Week 8 (2019)
Week of January 28, 2019 through February 1, 2019
Hannah P. v. Coats (Thacker 2/19/2019): The Fourth Circuit held that a former employee of the Office of the Director of National Intelligence was not unlawfully discriminated against under the Rehabilitation Act or the Family and Medical Leave Act (“FMLA”) where she failed to satisfy her burden of establishing those claims. However, the Court also found that a genuine issue of material fact existed in the former employee’s FMLA interference claim regarding notice of her condition and desire to take a leave of absence. Therefore, the Court affirmed the district court’s grant of summary judgement for the discrimination claims, but vacated the district court’s grant of summary judgment for the FMLA interference claim and remanded the case for further proceedings. Full Opinion
United States v. Young (Agee 2/21/2019): The Fourth Circuit held that in defendant’s conviction for materially supporting a foreign terrorist organization, evidence of Nazi and White Supremacist affiliations was properly admitted and not obtained in violation of the defendant’s Fourth Amendment rights, where the evidence tended to show the defendant’s predisposition to support a foreign terrorist organization. However, the Court also found that the evidence was insufficient to prove the nexus and foreseeability requirements of the obstruction statute. Therefore, the Fourth Circuit affirmed the material support conviction, vacated the obstruction conviction, and remanded the case for resentencing. Full Opinion
ACA Fin. Guar. Corp. v. City of Buena Vista, Virginia (Quattlebaum 2/21/2019): The Fourth Circuit held that a city had no obligation to make rent payments on issued bonds where that obligation was expressly subject to the city’s annual decision to appropriate funds. The Court, therefore, affirmed the district court’s order dismissing ACA Financial Guaranty’s complaint against the City of Buena Vista, Virginia. Full Opinion
Thomas v. Berryhill (amended 2/22/2019): The Fourth Circuit held that an administrative law judge who effectuated the denial of an application or supplemental security income erred in failing to sufficiently explaining the reasoning underlying her evaluation of the applicant’s residual functional capacity and failing to identify and resolve a conflict between the testimony of a vocational expert and an authoritative written source. Thus, the Court remanded the action to the district court with direction to further remand the action to commissioner of Social Security. Full Opinion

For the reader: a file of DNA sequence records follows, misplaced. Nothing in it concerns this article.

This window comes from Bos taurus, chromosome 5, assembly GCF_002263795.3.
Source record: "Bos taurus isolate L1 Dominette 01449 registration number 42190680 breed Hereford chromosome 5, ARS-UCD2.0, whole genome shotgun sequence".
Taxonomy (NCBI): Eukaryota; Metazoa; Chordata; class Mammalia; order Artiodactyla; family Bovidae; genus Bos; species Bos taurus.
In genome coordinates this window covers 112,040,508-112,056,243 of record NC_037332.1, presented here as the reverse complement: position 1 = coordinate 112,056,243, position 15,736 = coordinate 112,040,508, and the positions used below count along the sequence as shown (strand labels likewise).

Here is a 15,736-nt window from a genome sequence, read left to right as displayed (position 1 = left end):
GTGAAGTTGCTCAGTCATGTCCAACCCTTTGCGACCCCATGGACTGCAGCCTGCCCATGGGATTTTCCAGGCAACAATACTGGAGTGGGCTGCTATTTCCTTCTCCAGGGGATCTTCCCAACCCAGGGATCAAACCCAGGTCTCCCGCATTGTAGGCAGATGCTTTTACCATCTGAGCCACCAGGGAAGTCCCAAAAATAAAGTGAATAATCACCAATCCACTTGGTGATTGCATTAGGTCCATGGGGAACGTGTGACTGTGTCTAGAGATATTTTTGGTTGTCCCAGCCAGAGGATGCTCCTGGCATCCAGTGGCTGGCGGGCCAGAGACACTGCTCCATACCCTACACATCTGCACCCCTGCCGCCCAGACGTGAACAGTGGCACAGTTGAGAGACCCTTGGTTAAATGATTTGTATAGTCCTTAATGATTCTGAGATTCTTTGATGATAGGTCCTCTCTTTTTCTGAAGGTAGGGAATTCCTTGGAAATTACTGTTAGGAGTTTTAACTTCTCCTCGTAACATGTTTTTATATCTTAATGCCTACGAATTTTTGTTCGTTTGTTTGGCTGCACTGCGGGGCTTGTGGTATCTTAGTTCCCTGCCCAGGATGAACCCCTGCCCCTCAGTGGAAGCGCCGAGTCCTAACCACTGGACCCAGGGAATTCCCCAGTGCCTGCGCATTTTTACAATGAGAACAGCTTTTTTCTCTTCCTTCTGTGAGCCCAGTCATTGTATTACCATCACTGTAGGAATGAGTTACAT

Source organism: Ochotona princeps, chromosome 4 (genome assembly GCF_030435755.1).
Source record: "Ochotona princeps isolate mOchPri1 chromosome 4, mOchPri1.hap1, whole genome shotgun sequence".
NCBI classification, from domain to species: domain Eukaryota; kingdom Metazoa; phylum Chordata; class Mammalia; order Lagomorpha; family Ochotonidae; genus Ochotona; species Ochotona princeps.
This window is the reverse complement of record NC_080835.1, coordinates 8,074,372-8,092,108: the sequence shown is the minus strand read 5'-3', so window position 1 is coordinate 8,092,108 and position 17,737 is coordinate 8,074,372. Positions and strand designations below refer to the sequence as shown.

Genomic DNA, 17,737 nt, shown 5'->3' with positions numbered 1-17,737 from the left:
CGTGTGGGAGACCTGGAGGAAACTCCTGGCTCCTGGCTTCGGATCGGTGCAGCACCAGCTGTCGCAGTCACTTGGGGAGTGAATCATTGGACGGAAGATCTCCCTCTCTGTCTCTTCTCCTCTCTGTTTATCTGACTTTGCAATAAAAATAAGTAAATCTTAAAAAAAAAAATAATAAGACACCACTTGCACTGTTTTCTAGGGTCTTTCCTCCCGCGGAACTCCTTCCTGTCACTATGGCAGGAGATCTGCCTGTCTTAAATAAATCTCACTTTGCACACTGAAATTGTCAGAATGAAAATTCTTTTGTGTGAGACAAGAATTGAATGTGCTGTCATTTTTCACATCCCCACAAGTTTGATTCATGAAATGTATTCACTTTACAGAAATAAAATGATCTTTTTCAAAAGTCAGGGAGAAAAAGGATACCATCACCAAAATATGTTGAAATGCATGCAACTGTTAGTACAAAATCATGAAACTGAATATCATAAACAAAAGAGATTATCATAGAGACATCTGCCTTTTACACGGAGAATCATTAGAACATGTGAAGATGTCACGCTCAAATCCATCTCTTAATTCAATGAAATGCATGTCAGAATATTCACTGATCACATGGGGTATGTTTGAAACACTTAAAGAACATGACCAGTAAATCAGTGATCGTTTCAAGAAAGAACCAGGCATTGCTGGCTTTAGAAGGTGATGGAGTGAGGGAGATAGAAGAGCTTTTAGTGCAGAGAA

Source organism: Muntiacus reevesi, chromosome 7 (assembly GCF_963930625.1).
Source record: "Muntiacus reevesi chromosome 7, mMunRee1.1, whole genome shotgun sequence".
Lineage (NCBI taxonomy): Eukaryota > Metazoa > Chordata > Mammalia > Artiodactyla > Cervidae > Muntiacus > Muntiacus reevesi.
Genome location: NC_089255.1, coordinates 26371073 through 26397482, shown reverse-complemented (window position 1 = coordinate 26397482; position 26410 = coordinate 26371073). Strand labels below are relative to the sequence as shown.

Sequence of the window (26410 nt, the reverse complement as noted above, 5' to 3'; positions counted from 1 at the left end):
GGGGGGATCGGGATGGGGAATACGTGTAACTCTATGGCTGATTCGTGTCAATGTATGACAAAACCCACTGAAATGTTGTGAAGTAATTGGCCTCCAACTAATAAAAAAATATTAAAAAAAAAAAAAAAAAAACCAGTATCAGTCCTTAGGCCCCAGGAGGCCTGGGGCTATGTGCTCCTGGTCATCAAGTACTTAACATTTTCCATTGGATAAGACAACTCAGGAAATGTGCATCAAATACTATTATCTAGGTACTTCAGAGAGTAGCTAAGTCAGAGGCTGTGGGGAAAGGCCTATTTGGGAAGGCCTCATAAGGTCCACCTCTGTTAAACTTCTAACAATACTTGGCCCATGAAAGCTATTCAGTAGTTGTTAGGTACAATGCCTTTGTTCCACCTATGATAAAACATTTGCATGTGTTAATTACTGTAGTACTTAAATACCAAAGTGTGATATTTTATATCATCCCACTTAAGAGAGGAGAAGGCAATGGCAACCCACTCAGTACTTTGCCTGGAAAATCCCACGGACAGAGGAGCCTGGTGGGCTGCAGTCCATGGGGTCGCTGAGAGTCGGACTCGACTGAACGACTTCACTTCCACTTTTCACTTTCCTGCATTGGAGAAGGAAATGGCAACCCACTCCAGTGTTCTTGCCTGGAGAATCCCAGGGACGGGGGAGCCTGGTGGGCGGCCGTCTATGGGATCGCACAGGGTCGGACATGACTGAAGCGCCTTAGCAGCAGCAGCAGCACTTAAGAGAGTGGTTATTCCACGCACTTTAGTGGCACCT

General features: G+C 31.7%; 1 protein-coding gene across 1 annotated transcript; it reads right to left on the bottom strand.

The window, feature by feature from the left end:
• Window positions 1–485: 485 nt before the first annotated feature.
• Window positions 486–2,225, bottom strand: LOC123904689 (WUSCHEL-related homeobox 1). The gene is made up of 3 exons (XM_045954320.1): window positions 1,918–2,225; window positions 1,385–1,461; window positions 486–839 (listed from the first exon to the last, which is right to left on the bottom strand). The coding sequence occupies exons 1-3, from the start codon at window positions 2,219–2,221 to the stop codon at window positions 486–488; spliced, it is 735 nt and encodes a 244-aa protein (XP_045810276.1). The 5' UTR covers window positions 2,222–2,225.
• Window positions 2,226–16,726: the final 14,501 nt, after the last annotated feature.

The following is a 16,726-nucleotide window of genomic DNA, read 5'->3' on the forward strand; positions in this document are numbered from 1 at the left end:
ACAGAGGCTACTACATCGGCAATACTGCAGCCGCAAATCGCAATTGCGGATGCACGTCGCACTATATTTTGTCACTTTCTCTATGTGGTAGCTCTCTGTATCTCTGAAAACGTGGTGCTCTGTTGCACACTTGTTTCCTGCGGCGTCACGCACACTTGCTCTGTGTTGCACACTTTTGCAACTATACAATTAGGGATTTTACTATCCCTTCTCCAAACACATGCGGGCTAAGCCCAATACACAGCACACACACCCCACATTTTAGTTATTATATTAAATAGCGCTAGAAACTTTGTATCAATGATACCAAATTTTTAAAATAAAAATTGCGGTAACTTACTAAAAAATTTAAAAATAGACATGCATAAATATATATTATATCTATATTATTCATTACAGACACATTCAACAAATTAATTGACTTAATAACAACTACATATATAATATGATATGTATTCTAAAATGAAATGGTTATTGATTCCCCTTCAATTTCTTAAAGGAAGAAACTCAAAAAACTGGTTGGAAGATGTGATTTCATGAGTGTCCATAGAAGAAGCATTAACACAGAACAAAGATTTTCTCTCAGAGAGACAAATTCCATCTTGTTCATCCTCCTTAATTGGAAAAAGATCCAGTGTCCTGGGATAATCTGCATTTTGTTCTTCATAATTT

United States ex rel. Rangarajan v. Johns Hopkins Health Sys. Corp. (Niemeyer 2/22/2019): The Fourth Circuit found that “flagrant and unremitting” violations of the Federal Rules of Civil Procedure justified the dismissal of four separate actions that arose from the constructive discharge of a nurse practitioner where the plaintiffs conduct rendered “virtually useless” five years of litigation and was likely to continue in further proceedings. Therefore, the Court affirmed the district court’s dismissal of Plaintiff Rangarajan’s actions against Defendant Johns Hopkins University. Full Opinion
United States v. Seerden, No. 18-4124
Amended: February 21, 2019
The Fourth Circuit held that, with respect to the conviction of a military person for possession of child pornography, the good faith exception applied to evidence obtained as the result of a defective Command Authorization for Search and Seizure (CASS). Despite the district court’s reliance on the Military Rules of Evidence, the Fourth Circuit found that the Fourth Amendment, and not the Military Rules, governs whether evidence is admissible in federal proceedings. Therefore, the Fourth Circuit found that despite the initial warrant’s non-compliance with the Military Rules, the good faith exception to the exclusionary rule precluded the suppression of the evidence.
Defendant was a member of the United States Navy’s Sea, Air, and Land Team. While Defendant was training for a week at Virginia’s Little Creek base, he had a sexual encounter with a woman who was too intoxicated to give consent. As a result of this incident, the Naval Criminal Investigation Service (NCIS) began an investigation into the incident, which ultimately included obtaining a CASS, or military search warrant, for Defendant’s phone. In line with that plan, Defendant’s commanding officer signed the CASS sanctioning the search of Defendant’s phone. The subsequent searches revealed child pornography on the Defendant’s phone. However, the CASS obtained by NCIS did not satisfy the “authorization” requirement of Military Rule of Evidence 315, because it was not authorized by an individual given such authorization by the Military Rules.
Although the district court relied on the Military Rules of Evidence in evaluating the admissibility of the evidence at issue, the Fourth Circuit found that the Fourth Amendment governs the admissibility of evidence in federal criminal proceedings. The Military Rules of Evidence, the Court reasoned, cannot usurp the Fourth Amendment. Therefore, the Court applied Fourth Amendment precedent to find that the good faith exception to the exclusionary rule precluded the suppression of the evidence obtained from the unauthorized searches. Thus, the Fourth Circuit affirmed the judgment of the district court.